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Showing content with the highest reputation on 11/14/2019 in all areas

  1. 4 points
    That's because Gerald Boggs is only interested in the forging :-)
  2. 1 point
    Amazing work, the blade is phenomenal - what an awesome video of the full process. Thanks so much for putting it together and sharing it!
  3. 1 point
    A special thanks To @JeffM for the free stabilized walnut! He would not even let me pay for shipping. Bolster is micarta and liners are g10. I profiled three of these and this is the first completed. The customer also commissioned a 8.5" chef which is underway and I'm going to update this post with it later. It's made out of 0.078" 26c3 stock. My Rockwell tester did read between 63 and 64hrc. I normally would not go that high but this steel remains tough enough, even at 65. It has the finest edge I achieved so far. Edit: I added it's bigger brother. It's got a 8.5" 80CrV2 blade at 61-62hrc. Handle is stabilized spalted hackberry, micarta and vulcanized spacers.
  4. 1 point
    Work stage by stage but always keep the end goal in sight (my philosophy)
  5. 1 point
    FWIW, Gary, I think it's awesome. Had absolutely no idea where you were headed when you first started this thread. I'm amazed with what one can do with steel. Blows me away.
  6. 1 point
    The kids dug into my charcoal also!!!
  7. 1 point
    I've said the same thing to people before when they ask "why put all that effort into a knife (or hatchet, axe, etc.) when you can just buy one for 30 dollars?" Because that's no fun! Those cheap knives and tools you buy in the store, probably the only time they have see human hands is when you pick it up to buy it, they have no soul, 0 passion went into its construction. Some people just dont appreciate handcrafted stuff I guess .
  8. 1 point
  9. 1 point
    WOW. Even if it's not quite what you wanted I think that anyone who sees it will know that it is. Especially if they've lived in central Florida. Doug
  10. 1 point
    Oh, there's some serious smoke in the vicinity of Darwin, and it's not just the brush fires...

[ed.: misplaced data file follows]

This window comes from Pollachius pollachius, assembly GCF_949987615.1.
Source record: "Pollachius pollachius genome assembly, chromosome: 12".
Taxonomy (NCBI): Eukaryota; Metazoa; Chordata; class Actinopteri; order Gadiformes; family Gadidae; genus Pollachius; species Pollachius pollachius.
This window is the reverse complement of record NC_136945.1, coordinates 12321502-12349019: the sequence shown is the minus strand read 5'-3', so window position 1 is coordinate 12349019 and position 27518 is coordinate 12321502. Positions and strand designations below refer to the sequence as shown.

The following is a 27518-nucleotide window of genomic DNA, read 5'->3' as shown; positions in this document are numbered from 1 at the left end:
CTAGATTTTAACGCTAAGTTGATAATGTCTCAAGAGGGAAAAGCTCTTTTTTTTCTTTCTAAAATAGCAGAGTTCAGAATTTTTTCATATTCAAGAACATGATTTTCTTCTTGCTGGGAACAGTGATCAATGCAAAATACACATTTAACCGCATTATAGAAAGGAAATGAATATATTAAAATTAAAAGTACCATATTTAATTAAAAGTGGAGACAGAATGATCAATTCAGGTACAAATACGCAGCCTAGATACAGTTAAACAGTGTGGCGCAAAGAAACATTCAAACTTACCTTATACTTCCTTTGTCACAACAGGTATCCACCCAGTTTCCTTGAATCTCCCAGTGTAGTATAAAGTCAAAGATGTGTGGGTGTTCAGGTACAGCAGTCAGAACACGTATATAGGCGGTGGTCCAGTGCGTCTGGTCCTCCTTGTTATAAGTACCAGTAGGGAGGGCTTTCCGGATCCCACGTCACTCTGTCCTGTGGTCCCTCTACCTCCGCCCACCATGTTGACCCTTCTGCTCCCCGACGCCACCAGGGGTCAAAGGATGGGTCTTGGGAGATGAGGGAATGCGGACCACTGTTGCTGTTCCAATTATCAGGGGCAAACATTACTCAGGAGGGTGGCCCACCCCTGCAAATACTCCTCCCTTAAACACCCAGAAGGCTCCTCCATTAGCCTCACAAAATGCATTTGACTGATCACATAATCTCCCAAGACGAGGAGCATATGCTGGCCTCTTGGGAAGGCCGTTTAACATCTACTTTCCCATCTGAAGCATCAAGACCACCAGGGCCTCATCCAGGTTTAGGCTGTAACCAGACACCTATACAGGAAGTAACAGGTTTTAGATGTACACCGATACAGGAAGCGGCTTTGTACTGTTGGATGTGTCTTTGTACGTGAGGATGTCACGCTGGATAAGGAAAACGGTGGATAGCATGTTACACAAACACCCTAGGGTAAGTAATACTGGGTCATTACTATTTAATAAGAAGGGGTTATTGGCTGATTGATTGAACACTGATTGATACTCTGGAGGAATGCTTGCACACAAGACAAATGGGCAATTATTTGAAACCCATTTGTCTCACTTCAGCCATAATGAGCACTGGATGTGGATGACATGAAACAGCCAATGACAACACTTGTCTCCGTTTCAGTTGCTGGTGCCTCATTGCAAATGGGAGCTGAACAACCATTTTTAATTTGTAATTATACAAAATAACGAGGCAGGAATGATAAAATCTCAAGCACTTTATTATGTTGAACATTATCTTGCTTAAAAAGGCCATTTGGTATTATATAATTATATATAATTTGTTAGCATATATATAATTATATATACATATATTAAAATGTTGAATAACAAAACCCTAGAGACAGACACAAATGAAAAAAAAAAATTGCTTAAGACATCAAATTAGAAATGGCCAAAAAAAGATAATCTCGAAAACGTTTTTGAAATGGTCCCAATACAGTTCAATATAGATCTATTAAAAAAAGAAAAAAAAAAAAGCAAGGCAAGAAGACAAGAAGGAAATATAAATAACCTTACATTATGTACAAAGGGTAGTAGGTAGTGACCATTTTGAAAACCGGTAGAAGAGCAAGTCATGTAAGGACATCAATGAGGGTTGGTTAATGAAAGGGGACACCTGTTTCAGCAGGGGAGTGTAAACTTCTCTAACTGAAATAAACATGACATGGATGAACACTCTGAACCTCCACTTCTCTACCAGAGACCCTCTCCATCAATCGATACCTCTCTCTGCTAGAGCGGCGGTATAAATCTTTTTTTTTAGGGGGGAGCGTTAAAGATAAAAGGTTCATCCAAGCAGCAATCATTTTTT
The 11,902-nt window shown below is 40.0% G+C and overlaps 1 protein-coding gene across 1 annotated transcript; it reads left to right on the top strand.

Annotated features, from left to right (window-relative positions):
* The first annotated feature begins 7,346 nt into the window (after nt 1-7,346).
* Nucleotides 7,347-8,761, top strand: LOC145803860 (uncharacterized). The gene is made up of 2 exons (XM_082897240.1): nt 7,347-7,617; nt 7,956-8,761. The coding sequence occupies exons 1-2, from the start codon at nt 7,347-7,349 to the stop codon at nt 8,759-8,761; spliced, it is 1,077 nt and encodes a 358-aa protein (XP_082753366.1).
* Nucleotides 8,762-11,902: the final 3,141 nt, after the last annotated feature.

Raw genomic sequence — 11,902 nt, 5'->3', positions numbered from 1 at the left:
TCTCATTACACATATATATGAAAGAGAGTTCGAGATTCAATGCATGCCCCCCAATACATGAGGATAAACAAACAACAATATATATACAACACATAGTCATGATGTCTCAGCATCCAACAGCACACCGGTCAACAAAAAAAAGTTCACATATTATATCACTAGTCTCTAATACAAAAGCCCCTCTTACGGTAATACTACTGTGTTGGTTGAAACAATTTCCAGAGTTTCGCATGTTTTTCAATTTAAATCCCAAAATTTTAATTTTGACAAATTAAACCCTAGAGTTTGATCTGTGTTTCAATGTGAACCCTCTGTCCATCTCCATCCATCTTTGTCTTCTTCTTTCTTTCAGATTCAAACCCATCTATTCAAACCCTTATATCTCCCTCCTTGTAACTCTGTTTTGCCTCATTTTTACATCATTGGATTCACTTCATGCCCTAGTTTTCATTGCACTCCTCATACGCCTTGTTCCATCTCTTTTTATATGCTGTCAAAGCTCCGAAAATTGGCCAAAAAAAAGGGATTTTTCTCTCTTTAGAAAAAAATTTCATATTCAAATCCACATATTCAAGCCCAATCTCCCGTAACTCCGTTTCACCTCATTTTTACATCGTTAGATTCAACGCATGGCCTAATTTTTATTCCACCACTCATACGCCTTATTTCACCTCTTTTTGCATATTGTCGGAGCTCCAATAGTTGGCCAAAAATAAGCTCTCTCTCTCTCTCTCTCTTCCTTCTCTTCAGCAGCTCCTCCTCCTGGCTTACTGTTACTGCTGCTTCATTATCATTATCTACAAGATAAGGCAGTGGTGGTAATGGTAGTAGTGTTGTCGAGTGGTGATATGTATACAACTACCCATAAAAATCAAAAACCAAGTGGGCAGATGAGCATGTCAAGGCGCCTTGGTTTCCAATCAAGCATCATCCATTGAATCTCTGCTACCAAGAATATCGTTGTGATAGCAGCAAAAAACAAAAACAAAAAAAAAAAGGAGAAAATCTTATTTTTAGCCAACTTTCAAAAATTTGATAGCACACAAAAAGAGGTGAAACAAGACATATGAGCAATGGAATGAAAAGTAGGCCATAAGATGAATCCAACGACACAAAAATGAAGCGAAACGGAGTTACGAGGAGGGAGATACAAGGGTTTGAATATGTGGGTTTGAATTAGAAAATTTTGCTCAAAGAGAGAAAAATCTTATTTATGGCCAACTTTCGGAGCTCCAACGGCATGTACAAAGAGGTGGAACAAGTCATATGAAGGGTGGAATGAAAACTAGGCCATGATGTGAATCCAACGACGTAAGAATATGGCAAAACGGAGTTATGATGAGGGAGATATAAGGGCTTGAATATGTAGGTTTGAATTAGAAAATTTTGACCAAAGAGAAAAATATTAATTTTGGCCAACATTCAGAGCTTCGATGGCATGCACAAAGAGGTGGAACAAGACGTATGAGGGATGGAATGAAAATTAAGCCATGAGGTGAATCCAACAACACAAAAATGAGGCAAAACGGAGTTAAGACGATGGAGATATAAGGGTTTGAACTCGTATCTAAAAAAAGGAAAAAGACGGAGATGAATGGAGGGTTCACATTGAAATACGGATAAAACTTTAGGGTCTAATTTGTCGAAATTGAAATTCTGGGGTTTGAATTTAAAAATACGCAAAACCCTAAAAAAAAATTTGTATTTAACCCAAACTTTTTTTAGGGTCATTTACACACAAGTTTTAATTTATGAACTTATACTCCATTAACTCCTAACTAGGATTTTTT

11. 1 point
    My Dad always said the hardest part of any job is getting started.
  12. 1 point
    From a sign in the late Grant Sarver's shop: "We can do it good, fast, and cheap. Pick any two."
  13. 1 point
    Hanging in the waiting room in my shop is a small poster that reads "when a task is first begun, never leave it till its done. Be the task big or small do it right or not at all." A saying from my late grandma dorothy. Tom
  14. 1 point
    Thanks guys as always I appreciate your feedback. As I have some down time while I wait for sheath materials to arrive I took the time to reflect on ways I can improve on my work. I saw a great carving tutorial by Jake Powning on Arctic Fire and tried my hand at it as his work is truly Next level inspirational. I made up a couple of carving chisels from an old farriers rasp and antler and did a quick test on a crumbly old kitchen chopping board that split in the dishwasher. Attached is a quick attempt of a worm/snake thing that I sketched. I roughly sanded it and was pleased and though I am absolutely no Jake I really like this way of carving much better than with the dremel as I think it looks much cleaner and is more accurate. From now on I will practice this way of carving, make some more chisels and try some nicer wood.
  15. 1 point
    Not the best photo but this may give you an idea: I'm not totally satisfied with the Spanish moss but it's a little late for changes now.
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